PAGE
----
Dear Tax Talk,
I am soon to be relocated within my company to a new region of the U.S. I want to keep the home I currently reside in. My payoff is $227,000. I would need to withdraw $116,000 from my 401(k), in addition to other resources, in order to pay it off. I have 12 years left on my current home loan. Total interest savings over the next 12 years would be approximately $42,000.

Paying the house off will remove that mortgage payment, making it easier for me to afford a mortgage on a new home in my new location. Should I accept the early withdrawal penalties and pay off the house? I plan to use the existing home as a rental when paid off. The home currently appraises for approximately $325,000.
— J.D.

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Dear J.D.,
Consider the tax costs of paying off your home with a 401(k): You are going to need to do some calculations to help determine if withdrawing $116,000 from your 401(k) is a good decision.

While tapping into retirement plans may seem to be a good idea, not only is the income going to be taxable to you, but you may be subject to an additional 10 percent penalty if you are under the age of 59 1/2. As you can see, the IRS really wants you to keep that money for your retirement years.

Is breaking open your 401(k) worth it? | Cartoon businessman © Bplanet/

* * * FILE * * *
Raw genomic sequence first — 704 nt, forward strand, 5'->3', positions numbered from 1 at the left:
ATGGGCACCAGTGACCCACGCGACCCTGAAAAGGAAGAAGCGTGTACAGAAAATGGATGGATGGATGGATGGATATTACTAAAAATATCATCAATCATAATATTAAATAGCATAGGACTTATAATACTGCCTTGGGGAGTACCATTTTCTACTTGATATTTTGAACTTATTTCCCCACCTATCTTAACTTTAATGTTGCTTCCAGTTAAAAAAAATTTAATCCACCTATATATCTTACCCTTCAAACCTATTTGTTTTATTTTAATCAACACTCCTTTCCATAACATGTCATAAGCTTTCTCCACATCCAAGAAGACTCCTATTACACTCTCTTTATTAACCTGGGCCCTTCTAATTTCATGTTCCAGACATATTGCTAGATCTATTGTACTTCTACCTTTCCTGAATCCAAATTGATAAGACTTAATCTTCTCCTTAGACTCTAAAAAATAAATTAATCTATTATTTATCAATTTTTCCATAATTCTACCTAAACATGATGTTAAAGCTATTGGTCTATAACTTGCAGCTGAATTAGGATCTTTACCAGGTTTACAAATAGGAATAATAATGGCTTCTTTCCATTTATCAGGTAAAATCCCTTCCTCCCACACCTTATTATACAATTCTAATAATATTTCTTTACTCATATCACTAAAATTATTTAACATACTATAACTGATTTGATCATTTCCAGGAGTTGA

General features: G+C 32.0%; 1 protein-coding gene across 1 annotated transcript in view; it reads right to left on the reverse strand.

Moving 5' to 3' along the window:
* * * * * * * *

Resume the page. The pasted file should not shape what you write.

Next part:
Consider these tax costs when making your decision:

  • How much additional tax will you owe if you withdraw the money from the 401(k)? You need to work on a “tax projection” of what your tax liability will be once you add in the income — and don’t forget about the 10 percent additional tax, if that will apply. Keep in mind that there are certain tax benefits that phase out once your income exceeds certain levels, and they may be affected by this income. These may include, for example, education-related tax benefits, medical expenses, employee business expenses, rental losses, etc.
  • If you have lived in your current home two of the past five years, you may qualify for excluding $250,000 ($500,000 for married couples filing jointly) of capital gain if you were to sell it. By permanently converting it to rental property, you will forgo that tax benefit in the future if you sell the property and no longer meet the requirements for a home sale.
  • You need to be sure you understand the passive activity rules for rental properties once you convert your current home to a rental property. If your non-rental income is too high, you may be limited on losses you can claim.
  • Additionally, managing a rental property from afar is something you will need to take into consideration. You may need to hire a management company to assist with the inevitable issues that come up with your tenants.

Thanks for the great question and all the best to you in your new workplace.

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